Prostate Cancer

Prostate cancer is an uncontrolled (malignant) growth of cells in the prostate gland. The gland is a walnut-sized structure at the base of the bladder, wrapped around the urethra, the tube that carries urine out of the body. It is responsible for helping control urination as well as forming part of the semen. The

PSA blood test

is commonly done to screen men for prostate cancer and may often detect cancers before they cause any symptoms.

Prostate biopsy

(taking tissue samples) is used to confirm a cancer diagnosis and assess it.

Prostate cancer treatment

varies depending on the stage of the disease. In the early stages when the cancer has not spread, surgery and radiation therapy are options. Surgery to remove the prostate and some of the tissue around it is called radical prostatectomy. Radiation therapy uses high-powered X-rays or radioactive seed implants to kill cancer cells. Prostate cancer that has spread may be treated with drugs to reduce testosterone levels, surgery to remove the testes, or chemotherapy. Testosterone is the main male hormone, and prostate tumours need testosterone to grow. A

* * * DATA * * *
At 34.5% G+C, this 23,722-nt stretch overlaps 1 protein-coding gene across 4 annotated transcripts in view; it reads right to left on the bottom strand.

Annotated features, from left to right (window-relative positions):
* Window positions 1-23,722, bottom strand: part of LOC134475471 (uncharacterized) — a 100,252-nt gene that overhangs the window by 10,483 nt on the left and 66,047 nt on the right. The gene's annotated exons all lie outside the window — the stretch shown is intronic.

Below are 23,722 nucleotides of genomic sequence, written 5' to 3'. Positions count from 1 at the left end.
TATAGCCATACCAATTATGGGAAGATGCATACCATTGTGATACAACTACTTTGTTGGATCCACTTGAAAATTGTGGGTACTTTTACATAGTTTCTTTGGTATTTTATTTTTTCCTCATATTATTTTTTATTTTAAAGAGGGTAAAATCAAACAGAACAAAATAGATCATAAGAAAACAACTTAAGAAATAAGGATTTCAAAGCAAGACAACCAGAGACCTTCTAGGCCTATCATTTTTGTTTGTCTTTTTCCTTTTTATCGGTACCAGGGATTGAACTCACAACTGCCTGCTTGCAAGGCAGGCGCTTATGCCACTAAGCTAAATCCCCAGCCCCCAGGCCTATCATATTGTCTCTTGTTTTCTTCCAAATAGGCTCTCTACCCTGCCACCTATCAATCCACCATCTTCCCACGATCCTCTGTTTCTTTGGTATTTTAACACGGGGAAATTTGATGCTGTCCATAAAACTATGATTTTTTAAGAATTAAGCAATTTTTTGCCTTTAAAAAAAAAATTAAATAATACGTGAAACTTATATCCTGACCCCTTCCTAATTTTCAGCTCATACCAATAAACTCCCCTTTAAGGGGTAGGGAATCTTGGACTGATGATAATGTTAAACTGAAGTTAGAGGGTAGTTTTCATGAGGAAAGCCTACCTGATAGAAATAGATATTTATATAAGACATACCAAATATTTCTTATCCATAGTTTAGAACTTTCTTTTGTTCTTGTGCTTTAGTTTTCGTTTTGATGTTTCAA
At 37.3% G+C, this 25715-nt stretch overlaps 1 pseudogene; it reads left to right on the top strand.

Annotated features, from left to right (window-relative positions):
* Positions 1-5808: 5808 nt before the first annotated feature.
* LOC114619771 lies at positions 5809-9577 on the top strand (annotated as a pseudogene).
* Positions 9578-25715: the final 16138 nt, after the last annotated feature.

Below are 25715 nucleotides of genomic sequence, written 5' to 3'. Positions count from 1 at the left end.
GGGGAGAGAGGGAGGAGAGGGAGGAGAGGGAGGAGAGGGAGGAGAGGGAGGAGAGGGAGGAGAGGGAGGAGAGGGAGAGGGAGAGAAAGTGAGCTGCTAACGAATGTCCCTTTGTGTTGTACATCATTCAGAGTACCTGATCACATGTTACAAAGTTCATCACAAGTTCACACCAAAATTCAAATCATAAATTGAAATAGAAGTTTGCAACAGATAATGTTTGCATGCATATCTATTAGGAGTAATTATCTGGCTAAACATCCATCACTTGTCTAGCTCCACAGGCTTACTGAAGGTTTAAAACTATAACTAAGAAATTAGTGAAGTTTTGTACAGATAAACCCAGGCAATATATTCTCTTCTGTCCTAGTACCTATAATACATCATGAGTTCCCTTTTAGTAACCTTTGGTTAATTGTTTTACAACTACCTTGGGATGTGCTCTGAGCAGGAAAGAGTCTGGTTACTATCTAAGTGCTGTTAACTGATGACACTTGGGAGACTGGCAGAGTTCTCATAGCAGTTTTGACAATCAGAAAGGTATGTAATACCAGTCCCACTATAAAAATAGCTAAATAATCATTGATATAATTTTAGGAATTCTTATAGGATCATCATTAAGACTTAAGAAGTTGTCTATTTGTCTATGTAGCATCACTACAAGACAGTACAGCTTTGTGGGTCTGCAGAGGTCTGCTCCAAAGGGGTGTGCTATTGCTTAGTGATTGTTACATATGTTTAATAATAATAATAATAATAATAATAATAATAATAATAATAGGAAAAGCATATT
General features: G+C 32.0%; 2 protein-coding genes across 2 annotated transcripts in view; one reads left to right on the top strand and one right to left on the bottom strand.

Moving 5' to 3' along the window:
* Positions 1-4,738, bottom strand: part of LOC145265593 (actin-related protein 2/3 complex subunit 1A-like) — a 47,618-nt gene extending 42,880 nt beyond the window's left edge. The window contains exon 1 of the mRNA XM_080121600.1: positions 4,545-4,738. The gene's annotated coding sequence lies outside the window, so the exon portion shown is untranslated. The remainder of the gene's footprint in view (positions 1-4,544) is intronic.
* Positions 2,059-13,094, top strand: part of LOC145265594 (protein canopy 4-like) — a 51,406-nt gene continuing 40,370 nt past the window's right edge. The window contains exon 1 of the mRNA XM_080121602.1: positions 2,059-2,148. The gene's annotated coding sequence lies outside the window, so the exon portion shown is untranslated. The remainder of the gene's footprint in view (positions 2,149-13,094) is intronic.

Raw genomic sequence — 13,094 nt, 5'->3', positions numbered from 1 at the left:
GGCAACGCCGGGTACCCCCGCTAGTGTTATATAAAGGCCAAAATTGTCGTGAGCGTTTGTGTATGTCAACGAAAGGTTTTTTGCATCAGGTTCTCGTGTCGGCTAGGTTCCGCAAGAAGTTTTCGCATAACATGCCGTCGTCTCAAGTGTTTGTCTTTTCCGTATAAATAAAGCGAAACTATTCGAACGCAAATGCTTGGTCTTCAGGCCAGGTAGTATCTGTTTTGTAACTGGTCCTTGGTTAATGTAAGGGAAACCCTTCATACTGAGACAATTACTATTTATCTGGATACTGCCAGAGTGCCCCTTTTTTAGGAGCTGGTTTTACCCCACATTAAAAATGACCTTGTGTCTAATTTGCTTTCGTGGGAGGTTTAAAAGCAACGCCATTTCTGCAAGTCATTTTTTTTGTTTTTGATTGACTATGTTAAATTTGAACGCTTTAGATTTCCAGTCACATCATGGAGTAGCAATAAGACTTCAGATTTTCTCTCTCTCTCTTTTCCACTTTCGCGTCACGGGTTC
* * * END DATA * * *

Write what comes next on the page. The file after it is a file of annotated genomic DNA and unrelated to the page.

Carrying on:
will treat prostate cancer which is the most commonly diagnosed cancer, and the third most common cause of cancer deaths in men.

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